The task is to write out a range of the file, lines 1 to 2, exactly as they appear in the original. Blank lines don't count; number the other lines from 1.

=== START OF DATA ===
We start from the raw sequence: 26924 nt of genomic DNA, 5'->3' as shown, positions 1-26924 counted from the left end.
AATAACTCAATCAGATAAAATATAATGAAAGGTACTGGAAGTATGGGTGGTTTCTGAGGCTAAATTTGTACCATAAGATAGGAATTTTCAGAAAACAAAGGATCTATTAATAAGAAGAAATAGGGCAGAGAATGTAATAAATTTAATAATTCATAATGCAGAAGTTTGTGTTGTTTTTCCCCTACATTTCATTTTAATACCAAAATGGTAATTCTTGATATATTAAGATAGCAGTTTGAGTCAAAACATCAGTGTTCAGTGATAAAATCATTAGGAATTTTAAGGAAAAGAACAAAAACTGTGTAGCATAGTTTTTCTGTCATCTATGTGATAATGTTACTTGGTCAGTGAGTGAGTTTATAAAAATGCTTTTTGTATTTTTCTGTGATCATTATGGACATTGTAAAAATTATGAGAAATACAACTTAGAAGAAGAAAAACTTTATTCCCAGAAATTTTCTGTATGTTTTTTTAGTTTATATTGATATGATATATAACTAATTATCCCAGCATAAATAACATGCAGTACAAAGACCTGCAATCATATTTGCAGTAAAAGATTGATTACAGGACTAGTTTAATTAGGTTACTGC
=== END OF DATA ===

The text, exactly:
We start from the raw sequence: 26924 nt of genomic DNA, 5'->3' as shown, positions 1-26924 counted from the left end.
AATAACTCAATCAGATAAAATATAATGAAAGGTACTGGAAGTATGGGTGGTTTCTGAGGCTAAATTTGTACCATAAGATAGGAATTTTCAGAAAACAAAGGATCTATTAATAAGAAGAAATAGGGCAGAGAATGTAATAAATTTAATAATTCATAATGCAGAAGTTTGTGTTGTTTTTCCCCTACATTTCATTTTAATACCAAAATGGTAATTCTTGATATATTAAGATAGCAGTTTGAGTCAAAACATCAGTGTTCAGTGATAAAATCATTAGGAATTTTAAGGAAAAGAACAAAAACTGTGTAGCATAGTTTTTCTGTCATCTATGTGATAATGTTACTTGGTCAGTGAGTGAGTTTATAAAAATGCTTTTTGTATTTTTCTGTGATCATTATGGACATTGTAAAAATTATGAGAAATACAACTTAGAAGAAGAAAAACTTTATTCCCAGAAATTTTCTGTATGTTTTTTTAGTTTATATTGATATGATATATAACTAATTATCCCAGCATAAATAACATGCAGTACAAAGACCTGCAATCATATTTGCAGTAAAAGATTGATTACAGGACTAGTTTAATTAGGTTACTGC